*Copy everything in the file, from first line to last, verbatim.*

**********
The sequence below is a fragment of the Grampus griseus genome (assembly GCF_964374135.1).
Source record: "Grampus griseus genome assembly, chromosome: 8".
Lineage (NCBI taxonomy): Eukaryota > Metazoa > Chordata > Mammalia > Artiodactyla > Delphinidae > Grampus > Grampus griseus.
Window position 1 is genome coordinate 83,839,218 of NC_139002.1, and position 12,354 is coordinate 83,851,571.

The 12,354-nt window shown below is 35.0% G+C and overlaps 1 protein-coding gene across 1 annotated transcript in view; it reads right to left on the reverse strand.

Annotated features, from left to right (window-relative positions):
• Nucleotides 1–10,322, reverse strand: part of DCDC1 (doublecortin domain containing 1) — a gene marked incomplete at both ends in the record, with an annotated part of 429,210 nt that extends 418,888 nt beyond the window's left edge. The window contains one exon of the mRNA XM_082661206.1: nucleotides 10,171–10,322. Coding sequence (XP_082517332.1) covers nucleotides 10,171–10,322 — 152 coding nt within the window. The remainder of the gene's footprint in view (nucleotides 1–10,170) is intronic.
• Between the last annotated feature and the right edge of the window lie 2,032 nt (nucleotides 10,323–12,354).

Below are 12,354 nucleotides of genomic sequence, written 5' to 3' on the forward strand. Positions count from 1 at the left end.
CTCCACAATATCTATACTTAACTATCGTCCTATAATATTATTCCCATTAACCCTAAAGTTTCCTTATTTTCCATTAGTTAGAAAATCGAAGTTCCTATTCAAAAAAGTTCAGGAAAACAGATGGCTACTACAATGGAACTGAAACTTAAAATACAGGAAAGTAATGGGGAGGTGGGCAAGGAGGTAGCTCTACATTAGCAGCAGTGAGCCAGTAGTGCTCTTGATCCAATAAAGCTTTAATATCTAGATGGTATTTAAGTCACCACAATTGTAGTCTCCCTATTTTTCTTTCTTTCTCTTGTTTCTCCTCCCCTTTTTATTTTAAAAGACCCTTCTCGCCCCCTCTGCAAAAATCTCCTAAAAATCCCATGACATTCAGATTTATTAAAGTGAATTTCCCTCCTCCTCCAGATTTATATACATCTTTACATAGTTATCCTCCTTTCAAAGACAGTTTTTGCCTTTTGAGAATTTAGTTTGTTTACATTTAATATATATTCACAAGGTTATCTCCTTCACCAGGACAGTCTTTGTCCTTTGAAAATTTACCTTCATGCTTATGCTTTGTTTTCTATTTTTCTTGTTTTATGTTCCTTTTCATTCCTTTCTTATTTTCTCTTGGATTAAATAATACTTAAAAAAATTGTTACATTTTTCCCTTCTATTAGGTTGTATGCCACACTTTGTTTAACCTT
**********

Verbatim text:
The sequence below is a fragment of the Grampus griseus genome (assembly GCF_964374135.1).
Source record: "Grampus griseus genome assembly, chromosome: 8".
Lineage (NCBI taxonomy): Eukaryota > Metazoa > Chordata > Mammalia > Artiodactyla > Delphinidae > Grampus > Grampus griseus.
Window position 1 is genome coordinate 83,839,218 of NC_139002.1, and position 12,354 is coordinate 83,851,571.

The 12,354-nt window shown below is 35.0% G+C and overlaps 1 protein-coding gene across 1 annotated transcript in view; it reads right to left on the reverse strand.

Annotated features, from left to right (window-relative positions):
• Nucleotides 1–10,322, reverse strand: part of DCDC1 (doublecortin domain containing 1) — a gene marked incomplete at both ends in the record, with an annotated part of 429,210 nt that extends 418,888 nt beyond the window's left edge. The window contains one exon of the mRNA XM_082661206.1: nucleotides 10,171–10,322. Coding sequence (XP_082517332.1) covers nucleotides 10,171–10,322 — 152 coding nt within the window. The remainder of the gene's footprint in view (nucleotides 1–10,170) is intronic.
• Between the last annotated feature and the right edge of the window lie 2,032 nt (nucleotides 10,323–12,354).

Below are 12,354 nucleotides of genomic sequence, written 5' to 3' on the forward strand. Positions count from 1 at the left end.
CTCCACAATATCTATACTTAACTATCGTCCTATAATATTATTCCCATTAACCCTAAAGTTTCCTTATTTTCCATTAGTTAGAAAATCGAAGTTCCTATTCAAAAAAGTTCAGGAAAACAGATGGCTACTACAATGGAACTGAAACTTAAAATACAGGAAAGTAATGGGGAGGTGGGCAAGGAGGTAGCTCTACATTAGCAGCAGTGAGCCAGTAGTGCTCTTGATCCAATAAAGCTTTAATATCTAGATGGTATTTAAGTCACCACAATTGTAGTCTCCCTATTTTTCTTTCTTTCTCTTGTTTCTCCTCCCCTTTTTATTTTAAAAGACCCTTCTCGCCCCCTCTGCAAAAATCTCCTAAAAATCCCATGACATTCAGATTTATTAAAGTGAATTTCCCTCCTCCTCCAGATTTATATACATCTTTACATAGTTATCCTCCTTTCAAAGACAGTTTTTGCCTTTTGAGAATTTAGTTTGTTTACATTTAATATATATTCACAAGGTTATCTCCTTCACCAGGACAGTCTTTGTCCTTTGAAAATTTACCTTCATGCTTATGCTTTGTTTTCTATTTTTCTTGTTTTATGTTCCTTTTCATTCCTTTCTTATTTTCTCTTGGATTAAATAATACTTAAAAAAATTGTTACATTTTTCCCTTCTATTAGGTTGTATGCCACACTTTGTTTAACCTT